Pedal Steel Guitar 101: An overview of the pedal steel guitar. From history to tuning, this is as podcast like article to get you up to speed.
Pedal steel guitar is a console version of the lapsteel guitar. It has a long neck and usually 12 strings, but can have more. The strings are arranged in 6 courses, 2 strings for each course. Originally, all strings were metal, but now there are also pedal steels with nylon strings (called ‘gut’ strings).
The action is set very low to make the strings easy to press down onto the frets. The strings are suspended over metal ‘tone bars’ which run at an angle from under the bridge to the tuning pegs. The angle helps sustain of the sound and give it more volume than a conventional guitar has. Pedal steels typically have a resonator body (like a dobro), though some are acoustic like a regular guitar.
If you’re interested in learning about the pedal steel guitar, this is a great place to start.
I’ll cover all of the basics: what it is, its history, how it’s tuned, and some of the more common techniques used to play it.
What is a pedal steel guitar?
Pedal steel guitars – also known as console steel guitars – are electric guitars that are played while sitting down. They have legs, or a stand of some sort, so they sit on the floor. Pedal steel is an instrument that’s very different from anything else out there. It can’t easily be described in words, but I’ll try nonetheless!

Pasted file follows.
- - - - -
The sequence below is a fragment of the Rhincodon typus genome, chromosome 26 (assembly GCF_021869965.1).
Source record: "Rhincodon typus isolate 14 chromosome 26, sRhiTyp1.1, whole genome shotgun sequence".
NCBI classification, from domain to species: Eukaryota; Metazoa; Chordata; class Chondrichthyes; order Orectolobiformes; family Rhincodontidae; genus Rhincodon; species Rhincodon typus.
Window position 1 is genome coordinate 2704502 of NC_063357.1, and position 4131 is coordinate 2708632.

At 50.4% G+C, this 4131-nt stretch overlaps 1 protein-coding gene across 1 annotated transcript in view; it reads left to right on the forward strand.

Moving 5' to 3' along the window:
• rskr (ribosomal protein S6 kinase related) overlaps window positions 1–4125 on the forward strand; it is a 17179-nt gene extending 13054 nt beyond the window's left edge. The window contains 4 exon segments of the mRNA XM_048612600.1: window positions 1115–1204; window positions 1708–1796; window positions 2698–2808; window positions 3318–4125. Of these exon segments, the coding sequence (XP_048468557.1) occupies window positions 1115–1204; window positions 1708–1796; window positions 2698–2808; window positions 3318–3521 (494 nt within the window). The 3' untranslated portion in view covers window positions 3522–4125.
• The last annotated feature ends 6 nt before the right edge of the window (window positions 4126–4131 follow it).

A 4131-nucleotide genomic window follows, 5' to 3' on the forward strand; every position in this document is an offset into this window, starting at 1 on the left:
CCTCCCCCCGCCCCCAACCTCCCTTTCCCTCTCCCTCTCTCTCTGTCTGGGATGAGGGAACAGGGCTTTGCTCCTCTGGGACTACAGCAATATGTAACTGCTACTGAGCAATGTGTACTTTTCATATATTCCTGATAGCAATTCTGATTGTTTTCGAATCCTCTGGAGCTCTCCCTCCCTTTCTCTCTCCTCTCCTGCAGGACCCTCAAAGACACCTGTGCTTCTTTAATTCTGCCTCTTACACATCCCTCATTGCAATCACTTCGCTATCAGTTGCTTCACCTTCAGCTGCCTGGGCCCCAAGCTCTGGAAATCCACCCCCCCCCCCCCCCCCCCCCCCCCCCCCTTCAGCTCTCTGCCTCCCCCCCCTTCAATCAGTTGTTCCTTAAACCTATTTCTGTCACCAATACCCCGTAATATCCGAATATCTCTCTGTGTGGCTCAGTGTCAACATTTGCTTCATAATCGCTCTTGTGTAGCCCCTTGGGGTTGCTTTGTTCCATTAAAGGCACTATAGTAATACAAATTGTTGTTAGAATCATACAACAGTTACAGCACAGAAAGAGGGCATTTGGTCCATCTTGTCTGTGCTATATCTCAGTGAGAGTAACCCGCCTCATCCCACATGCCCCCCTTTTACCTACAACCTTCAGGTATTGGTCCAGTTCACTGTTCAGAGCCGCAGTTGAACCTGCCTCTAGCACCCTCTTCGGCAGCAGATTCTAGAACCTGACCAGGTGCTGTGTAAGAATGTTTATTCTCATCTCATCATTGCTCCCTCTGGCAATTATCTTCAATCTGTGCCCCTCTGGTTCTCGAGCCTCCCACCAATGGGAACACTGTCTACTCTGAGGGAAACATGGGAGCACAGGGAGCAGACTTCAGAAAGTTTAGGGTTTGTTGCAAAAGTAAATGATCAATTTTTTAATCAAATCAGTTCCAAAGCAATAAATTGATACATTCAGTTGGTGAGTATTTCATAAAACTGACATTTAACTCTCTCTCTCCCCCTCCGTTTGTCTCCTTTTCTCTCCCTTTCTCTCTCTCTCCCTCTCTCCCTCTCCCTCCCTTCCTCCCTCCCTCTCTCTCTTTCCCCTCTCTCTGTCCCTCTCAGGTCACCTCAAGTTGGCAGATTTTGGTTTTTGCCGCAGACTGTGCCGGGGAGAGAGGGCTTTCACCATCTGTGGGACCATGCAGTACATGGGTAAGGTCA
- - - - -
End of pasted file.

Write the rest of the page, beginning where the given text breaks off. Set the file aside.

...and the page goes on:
So what is a pedal steel guitar? Well basically it’s an electric guitar with pedals and levers that can be used to change the pitch of each string. The main difference between a normal electric guitar and a pedal steel one is that the latter has pedals and levers attached to it which allow you to change the tuning of its strings without having to physically touch them. For example, if you play an ordinary electric guitar using standard tuning (EADGBE) then your lowest note would sound like this (plays E). However if you were playing with open G tuning (DGDGBD) then your lowest note would sound like this (plays D).
Pedal steels are most often used for lap-slide guitar techniques such as playing slide solos on top of chords and bass lines that are played by other musicians in the group – though some players use their feet instead.
Pedal steel guitar is a type of steel guitar that is typically played with a bar while the instrument’s pedals and knee levers change the pitch of certain strings. The word “steel” comes from a piece of polished steel held against the strings, which both lowered their pitch and gave the instrument its distinctive sound.
The pedal steel guitar is also known as the console or non-pedal steel guitar; its close relative, the console steel guitar (also known as Fender Rhodes), uses push-buttons instead of pedals.
The first pedal steel guitar was built in 1939 by Paul Bigsby for Merle Travis. It was a 2-neck 8 string instrument with a solid body and no pedals or levers.
The first commercially available pedal steel guitar was built in 1951 by Mullen, Gretsch and Sho~Bud. They were all 3-neck 10 string instruments with 1 knee lever.